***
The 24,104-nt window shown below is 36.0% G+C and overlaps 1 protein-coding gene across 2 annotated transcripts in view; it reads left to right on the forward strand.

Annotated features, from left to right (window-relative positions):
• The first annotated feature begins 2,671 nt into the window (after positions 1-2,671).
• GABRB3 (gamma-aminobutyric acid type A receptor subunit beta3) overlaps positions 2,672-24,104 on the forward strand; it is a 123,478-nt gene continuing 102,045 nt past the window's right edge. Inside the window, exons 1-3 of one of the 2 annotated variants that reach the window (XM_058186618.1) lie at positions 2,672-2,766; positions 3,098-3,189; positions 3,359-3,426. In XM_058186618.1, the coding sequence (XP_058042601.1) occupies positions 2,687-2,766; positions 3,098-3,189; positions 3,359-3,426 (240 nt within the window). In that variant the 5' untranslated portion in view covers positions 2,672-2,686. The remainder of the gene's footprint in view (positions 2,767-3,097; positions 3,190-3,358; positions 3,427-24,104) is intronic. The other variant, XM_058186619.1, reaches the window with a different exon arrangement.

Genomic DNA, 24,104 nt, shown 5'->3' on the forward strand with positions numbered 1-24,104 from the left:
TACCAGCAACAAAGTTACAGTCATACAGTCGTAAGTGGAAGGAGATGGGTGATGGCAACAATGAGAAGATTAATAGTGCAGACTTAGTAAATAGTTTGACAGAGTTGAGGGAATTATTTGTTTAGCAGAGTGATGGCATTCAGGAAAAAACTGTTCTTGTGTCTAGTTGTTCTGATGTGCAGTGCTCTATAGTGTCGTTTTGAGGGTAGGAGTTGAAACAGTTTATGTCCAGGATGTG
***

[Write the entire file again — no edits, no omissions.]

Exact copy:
The 24,104-nt window shown below is 36.0% G+C and overlaps 1 protein-coding gene across 2 annotated transcripts in view; it reads left to right on the forward strand.

Annotated features, from left to right (window-relative positions):
• The first annotated feature begins 2,671 nt into the window (after positions 1-2,671).
• GABRB3 (gamma-aminobutyric acid type A receptor subunit beta3) overlaps positions 2,672-24,104 on the forward strand; it is a 123,478-nt gene continuing 102,045 nt past the window's right edge. Inside the window, exons 1-3 of one of the 2 annotated variants that reach the window (XM_058186618.1) lie at positions 2,672-2,766; positions 3,098-3,189; positions 3,359-3,426. In XM_058186618.1, the coding sequence (XP_058042601.1) occupies positions 2,687-2,766; positions 3,098-3,189; positions 3,359-3,426 (240 nt within the window). In that variant the 5' untranslated portion in view covers positions 2,672-2,686. The remainder of the gene's footprint in view (positions 2,767-3,097; positions 3,190-3,358; positions 3,427-24,104) is intronic. The other variant, XM_058186619.1, reaches the window with a different exon arrangement.

Genomic DNA, 24,104 nt, shown 5'->3' on the forward strand with positions numbered 1-24,104 from the left:
TACCAGCAACAAAGTTACAGTCATACAGTCGTAAGTGGAAGGAGATGGGTGATGGCAACAATGAGAAGATTAATAGTGCAGACTTAGTAAATAGTTTGACAGAGTTGAGGGAATTATTTGTTTAGCAGAGTGATGGCATTCAGGAAAAAACTGTTCTTGTGTCTAGTTGTTCTGATGTGCAGTGCTCTATAGTGTCGTTTTGAGGGTAGGAGTTGAAACAGTTTATGTCCAGGATGTG